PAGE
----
Remember When: David Bowie Debuted His Alter Ego Ziggy Stardust

David Bowie began his career as Davie Jones when he released a single in 1964 with the King Bees. He went on to release a record under the name Davy Jones before changing it due to the emergence of The Monkees and its singer of the same name. He reinvented himself as David Bowie and continued to release songs with little success.

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It wasn’t until 1969 that “Space Oddity” broke through and put Bowie on the map. He would go on to reinvent himself continuously through the years. In 1972, he created an alien rockstar character who would go on to challenge his own sanity. This is the story of Ziggy Stardust and the Spiders from Mars.

Ziggy played guitar
Jamming good with Weird and Gilly
And the Spiders from Mars
He played it left hand
But made it too far
Became the special man
Then we were Ziggy’s band

The Name

Ziggy Stardust was the character Bowie created of an alien who fell to earth. He took the name Ziggy from a tailor’s shop he saw while riding a train. Bowie felt it was a bit of an inside joke as clothing would be at the center of the whole concept. He also liked that it sounded similar to the first name of Stooges frontman Iggy Pop. He arrived at the surname after listening to Mercury Records label mate Norman Carl Odam, who went by the stage name of the Legendary Stardust Cowboy.

Now Ziggy really sang
Screwed-up eyes and screwed down hairdo
Like some cat from Japan
He could lick ’em by smiling
He could leave ’em to hang
They came on so loaded, man
Well-hung and snow-white tan

“He Was Out of His Gourd”

Brian Holden was a British singer who took on the name Vince Taylor and recorded “Brand New Cadillac.” He found success in France but failed to find fame in the rest of the world. Drug abuse and a nervous breakdown led to Taylor’s erratic behavior. In 1996, Bowie said, “I met him a few times in the mid-’60s, and I went to a few parties with him. He was out of his gourd, totally flipped. The guy was not playing with a full deck at all. He used to carry maps of Europe around with him, and I remember him opening a map outside Charing Cross tube station, putting it on the pavement, and kneeling down with a magnifying glass. He pointed out all the sites where UFOs were going to land.”

So where were the Spiders
While the fly tried to break our bones
With just the beer light to guide us
So we bitched about his fans
And should we crush his sweet hands? (Oh)

The Black Leather Rebel

Gene Vincent was another inspiration. The rockabilly singer who toured England with Eddie Cochran inspired a wave of British rockers. He was in the car accident in 1960 that claimed Cochran’s life. Bowie saw Vincent perform in his leg brace, and it made an enduring impression, “He had to shove his injured leg out be­hind him to, what I thought, great theat­rical effect,” Bowie said. “This rock stance became position No. 1 for the embryonic Ziggy.”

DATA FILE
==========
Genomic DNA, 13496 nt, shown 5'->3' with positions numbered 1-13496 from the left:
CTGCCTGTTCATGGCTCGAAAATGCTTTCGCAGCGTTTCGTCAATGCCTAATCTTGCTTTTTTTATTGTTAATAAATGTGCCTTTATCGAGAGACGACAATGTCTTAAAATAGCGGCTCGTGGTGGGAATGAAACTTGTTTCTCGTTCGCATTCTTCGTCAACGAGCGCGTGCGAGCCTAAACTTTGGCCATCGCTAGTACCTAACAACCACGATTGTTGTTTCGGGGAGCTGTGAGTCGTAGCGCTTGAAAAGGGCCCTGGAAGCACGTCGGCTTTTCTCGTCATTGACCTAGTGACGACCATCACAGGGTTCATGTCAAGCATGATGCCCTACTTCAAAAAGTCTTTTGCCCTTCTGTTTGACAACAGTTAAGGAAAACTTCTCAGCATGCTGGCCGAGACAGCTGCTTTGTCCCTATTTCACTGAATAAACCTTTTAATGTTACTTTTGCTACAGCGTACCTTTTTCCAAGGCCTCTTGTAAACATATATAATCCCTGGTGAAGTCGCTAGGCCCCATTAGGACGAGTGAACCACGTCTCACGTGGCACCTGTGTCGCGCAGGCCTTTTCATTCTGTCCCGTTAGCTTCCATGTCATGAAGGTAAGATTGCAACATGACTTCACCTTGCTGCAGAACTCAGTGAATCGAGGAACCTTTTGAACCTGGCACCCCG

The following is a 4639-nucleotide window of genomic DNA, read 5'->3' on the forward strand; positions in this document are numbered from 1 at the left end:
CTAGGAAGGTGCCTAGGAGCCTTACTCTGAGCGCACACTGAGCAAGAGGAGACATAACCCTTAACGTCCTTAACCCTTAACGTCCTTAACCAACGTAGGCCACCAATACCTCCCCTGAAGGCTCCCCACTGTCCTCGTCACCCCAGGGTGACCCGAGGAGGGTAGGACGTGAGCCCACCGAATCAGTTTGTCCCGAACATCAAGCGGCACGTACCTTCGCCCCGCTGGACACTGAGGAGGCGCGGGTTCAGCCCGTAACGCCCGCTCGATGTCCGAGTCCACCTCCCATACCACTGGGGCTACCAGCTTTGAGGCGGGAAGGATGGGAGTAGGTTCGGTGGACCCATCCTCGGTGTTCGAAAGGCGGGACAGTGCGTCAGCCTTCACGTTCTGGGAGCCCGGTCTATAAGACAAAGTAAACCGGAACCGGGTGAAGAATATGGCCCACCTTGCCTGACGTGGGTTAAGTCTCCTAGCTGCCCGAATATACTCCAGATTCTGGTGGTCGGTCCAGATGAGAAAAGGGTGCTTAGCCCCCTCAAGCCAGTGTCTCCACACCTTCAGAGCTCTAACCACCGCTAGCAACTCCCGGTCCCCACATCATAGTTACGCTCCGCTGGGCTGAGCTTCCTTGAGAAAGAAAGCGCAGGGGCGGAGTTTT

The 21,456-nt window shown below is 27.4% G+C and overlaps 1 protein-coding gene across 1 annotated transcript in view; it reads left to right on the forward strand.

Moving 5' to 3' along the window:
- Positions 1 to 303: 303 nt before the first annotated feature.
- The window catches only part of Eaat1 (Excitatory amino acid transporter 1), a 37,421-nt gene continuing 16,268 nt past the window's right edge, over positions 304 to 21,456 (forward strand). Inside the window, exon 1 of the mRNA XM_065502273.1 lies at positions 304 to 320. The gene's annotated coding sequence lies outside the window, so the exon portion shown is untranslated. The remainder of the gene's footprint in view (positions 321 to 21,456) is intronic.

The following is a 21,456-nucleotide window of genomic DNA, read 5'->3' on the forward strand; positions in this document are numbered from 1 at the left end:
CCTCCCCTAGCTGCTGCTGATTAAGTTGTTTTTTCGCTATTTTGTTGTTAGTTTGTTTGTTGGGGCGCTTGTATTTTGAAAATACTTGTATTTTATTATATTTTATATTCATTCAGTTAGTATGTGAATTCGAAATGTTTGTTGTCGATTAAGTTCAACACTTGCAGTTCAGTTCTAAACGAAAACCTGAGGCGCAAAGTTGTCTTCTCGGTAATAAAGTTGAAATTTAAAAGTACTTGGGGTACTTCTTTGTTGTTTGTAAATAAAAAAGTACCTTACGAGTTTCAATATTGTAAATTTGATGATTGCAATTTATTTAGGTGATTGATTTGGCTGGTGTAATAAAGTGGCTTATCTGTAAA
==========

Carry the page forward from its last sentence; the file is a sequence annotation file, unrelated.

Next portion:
Ziggy played for time
Jiving us that we were voodoo
The kids were just crass
He was the nazz
With God-given ass
He took it all too far
But, boy, could he play guitar

A Clockwork Orange

Lou Reed and Iggy Pop were also musical inspirations, while the clothing, hair, and makeup were from Malcolm McDowell in A Clockwork Orange and the book Wild Boys by William S. Burroughs. In 1976, Bowie told Rolling Stone magazine, “I packaged a totally credible plastic rock star—much better than any sort of Monkees fabrication. My plastic rocker was much more plastic than anybody’s.”

Making love with his ego
Ziggy sucked up into his mind, ah
Like a leper messiah
When the kids had killed the man
I had to break up the band

“Something Must Be Done!”

Bowie began to get wrapped up in his own creation. He couldn’t tell if he was controlling the character or if the character was controlling him. The lines began to blur. “I fell for Ziggy, too,” Bowie recalled. “It was quite easy to become obsessed night and day with the character. I became Ziggy Stardust. David Bowie went totally out the window. Everybody was convincing me that I was a messiah, especially on that first American tour. I got hopelessly lost in the fantasy. I could have been Hitler in England. Wouldn’t have been hard. Concerts alone got so enormously frightening that even the papers were saying, ‘This ain’t rock music. This is bloody Hitler! Something must be done!’ And they were right.”

In 1993, Bowie said, “One puts oneself through such psy­chological damage in trying to avoid the threat of insanity. You start to approach the very thing you’re scared of. .… There were too many suicides [in my family] for my liking. .… As long as I could put those psychological excesses into my music and into my work, I could always be throwing it off.”

Bowie toured as Ziggy for 18 months. The persona began to affect his own personality and threatened his sanity. RCA Records refused to back another tour of America after Bowie’s management spent more than $300,000 on the 1972 and 1973 tours. Ziggy Stardust performed his final concert on July 3, 1973, at the Hammersmith Odeon in London. Guitarist Jeff Beck joined the group for a medley of “The Jean Genie” and “Love Me Do” by The Beatles. Before the final song, Bowie announced, “Of all the shows on this tour, this particular show will remain with us the longest because not only is it the last show of the tour, but this is the last show that we’ll ever do.”

People mistook the announcement to mean he was retiring completely, but he was actually only referring to the Ziggy Stardust character and the Spiders from Mars band.

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Photo by Michael Ochs Archives/Getty Images

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